Pakistan sees “convergence of interests” with US

February 25th, 2009 - 8:56 pm ICT by IANS  

Barack ObamaWashington, Feb 25 (IANS) Citing a “convergence of interests” between Washington and Islamabad and a “willingness to work together,” Pakistan has expressed the hope that Obama administration’s regional approach will help root out extremism within its borders.

“I see a lot of hope in the new administration, the new leadership, and Pakistan is willing to work with the American administration to fight extremism and terrorism,” Pakistan’s Foreign Minister Shah Mehmood Qureshi said after a meeting Tuesday with US Secretary of State Hillary Clinton.

“We are determined to defeat terrorism in all its forms and manifestations,” he said.”There’s a convergence between us, there’s a willingness to work together.”

Qureshi is in Washington to take part in strategic review of US policy to stabilise Afghanistan and Pakistan. The effort is being led by South Asian security expert Bruce Riedel and Richard Holbrooke, US special representative.

Afghan Foreign Minister Rangin D. Spanta is also leading his country’s delegation to take part in the review. He and Qureshi will meet with both Clinton and Holbrooke this week.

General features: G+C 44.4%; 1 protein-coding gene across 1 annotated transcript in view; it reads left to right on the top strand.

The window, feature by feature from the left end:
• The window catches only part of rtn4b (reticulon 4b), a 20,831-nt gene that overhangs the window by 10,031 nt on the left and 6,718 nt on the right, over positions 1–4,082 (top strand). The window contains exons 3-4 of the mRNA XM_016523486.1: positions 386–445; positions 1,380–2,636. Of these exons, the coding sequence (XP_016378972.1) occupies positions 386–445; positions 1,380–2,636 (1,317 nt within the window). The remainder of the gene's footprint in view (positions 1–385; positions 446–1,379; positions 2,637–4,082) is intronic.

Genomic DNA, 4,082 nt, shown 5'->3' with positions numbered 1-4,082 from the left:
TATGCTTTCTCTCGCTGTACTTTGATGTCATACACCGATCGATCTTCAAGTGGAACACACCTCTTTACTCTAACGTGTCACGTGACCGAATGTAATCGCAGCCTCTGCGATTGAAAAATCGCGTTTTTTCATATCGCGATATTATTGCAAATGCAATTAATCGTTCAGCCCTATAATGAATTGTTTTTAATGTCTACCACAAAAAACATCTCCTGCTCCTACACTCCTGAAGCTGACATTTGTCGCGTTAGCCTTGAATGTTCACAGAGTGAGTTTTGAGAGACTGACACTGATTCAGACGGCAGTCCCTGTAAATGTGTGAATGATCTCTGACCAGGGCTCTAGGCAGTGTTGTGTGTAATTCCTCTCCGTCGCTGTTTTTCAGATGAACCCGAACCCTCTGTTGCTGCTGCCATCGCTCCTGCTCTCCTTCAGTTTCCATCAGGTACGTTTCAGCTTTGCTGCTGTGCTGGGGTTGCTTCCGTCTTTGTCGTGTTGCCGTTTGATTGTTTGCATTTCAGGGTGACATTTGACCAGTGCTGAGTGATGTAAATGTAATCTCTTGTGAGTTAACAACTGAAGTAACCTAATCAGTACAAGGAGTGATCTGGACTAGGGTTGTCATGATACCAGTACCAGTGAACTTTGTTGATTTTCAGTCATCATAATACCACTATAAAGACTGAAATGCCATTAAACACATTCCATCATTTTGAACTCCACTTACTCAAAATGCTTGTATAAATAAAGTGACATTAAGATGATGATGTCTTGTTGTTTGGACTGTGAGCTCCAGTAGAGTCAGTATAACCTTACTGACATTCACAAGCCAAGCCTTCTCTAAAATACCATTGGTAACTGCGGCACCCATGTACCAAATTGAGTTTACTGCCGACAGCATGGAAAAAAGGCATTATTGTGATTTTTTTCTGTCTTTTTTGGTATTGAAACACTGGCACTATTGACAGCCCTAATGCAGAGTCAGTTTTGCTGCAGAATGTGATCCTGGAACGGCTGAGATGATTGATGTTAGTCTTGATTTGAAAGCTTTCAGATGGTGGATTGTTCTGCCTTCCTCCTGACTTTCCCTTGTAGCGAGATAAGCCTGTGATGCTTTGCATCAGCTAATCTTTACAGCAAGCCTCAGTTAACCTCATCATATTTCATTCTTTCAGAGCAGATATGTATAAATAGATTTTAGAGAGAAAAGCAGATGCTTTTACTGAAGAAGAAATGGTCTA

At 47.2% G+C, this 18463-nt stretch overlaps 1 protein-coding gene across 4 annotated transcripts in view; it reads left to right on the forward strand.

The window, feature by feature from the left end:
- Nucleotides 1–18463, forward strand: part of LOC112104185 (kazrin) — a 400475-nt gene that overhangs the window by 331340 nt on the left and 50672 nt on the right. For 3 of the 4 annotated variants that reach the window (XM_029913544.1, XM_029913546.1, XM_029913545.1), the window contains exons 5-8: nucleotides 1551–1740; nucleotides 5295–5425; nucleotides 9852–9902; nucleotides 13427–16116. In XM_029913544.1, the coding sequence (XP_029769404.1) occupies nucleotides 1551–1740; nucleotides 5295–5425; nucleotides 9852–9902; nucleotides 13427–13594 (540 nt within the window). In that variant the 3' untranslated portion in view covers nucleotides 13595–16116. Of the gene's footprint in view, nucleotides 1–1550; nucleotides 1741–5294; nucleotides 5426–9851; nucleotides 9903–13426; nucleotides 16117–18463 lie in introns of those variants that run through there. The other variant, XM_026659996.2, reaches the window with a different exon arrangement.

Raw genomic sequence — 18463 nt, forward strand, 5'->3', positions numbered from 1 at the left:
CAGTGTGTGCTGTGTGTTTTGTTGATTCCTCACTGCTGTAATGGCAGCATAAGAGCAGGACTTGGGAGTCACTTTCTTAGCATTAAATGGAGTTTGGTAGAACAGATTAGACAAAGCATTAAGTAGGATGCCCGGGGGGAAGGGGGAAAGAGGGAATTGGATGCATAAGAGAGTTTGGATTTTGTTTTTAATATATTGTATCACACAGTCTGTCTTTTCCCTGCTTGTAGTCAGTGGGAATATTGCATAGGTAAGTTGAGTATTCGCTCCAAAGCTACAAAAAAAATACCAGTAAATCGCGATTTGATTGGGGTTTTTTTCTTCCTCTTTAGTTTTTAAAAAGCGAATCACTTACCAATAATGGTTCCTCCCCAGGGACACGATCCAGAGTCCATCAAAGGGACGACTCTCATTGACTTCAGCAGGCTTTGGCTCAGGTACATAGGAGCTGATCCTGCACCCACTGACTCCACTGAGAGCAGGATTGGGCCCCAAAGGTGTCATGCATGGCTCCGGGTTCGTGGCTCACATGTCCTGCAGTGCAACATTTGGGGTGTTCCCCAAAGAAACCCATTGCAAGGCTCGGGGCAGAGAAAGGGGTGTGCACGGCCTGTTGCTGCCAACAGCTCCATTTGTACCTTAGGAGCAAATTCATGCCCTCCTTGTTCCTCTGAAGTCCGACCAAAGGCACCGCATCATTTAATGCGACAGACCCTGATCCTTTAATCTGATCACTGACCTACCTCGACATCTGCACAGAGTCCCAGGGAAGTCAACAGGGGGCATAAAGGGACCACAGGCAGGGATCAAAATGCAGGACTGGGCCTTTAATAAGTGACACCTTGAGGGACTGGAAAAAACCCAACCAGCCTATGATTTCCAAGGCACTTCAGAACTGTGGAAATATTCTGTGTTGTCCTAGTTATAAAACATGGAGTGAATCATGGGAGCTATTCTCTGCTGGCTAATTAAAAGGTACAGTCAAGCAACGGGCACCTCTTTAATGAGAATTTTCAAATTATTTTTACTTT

“We are consulting very closely with the government of Pakistan on our strategic review of our way forward and I’m very grateful for the minister’s advice and counsel,” Clinton said after the meeting with Qureshi.

Last week President Barack Obama announced he is sending another 17,000 troops to Afghanistan to fight a strengthening insurgency, which Obama has called the “central front in our enduring struggle against terrorism and extremism.”

The troops will be sent to southern Afghanistan, which borders Pakistan and is a haven for Taliban insurgents. Pakistani officials have expressed concern the deployment will push the Taliban across the border into Pakistan and further destabilise their country.

The Obama administration is conducting several reviews of US policy in Afghanistan, including a review by Gen. David Petraeus, the commander in the region. Defence Secretary Robert Gates has said the original mission in Afghanistan was “too broad” and needs to be more “realistic and focused” for the US to succeed.

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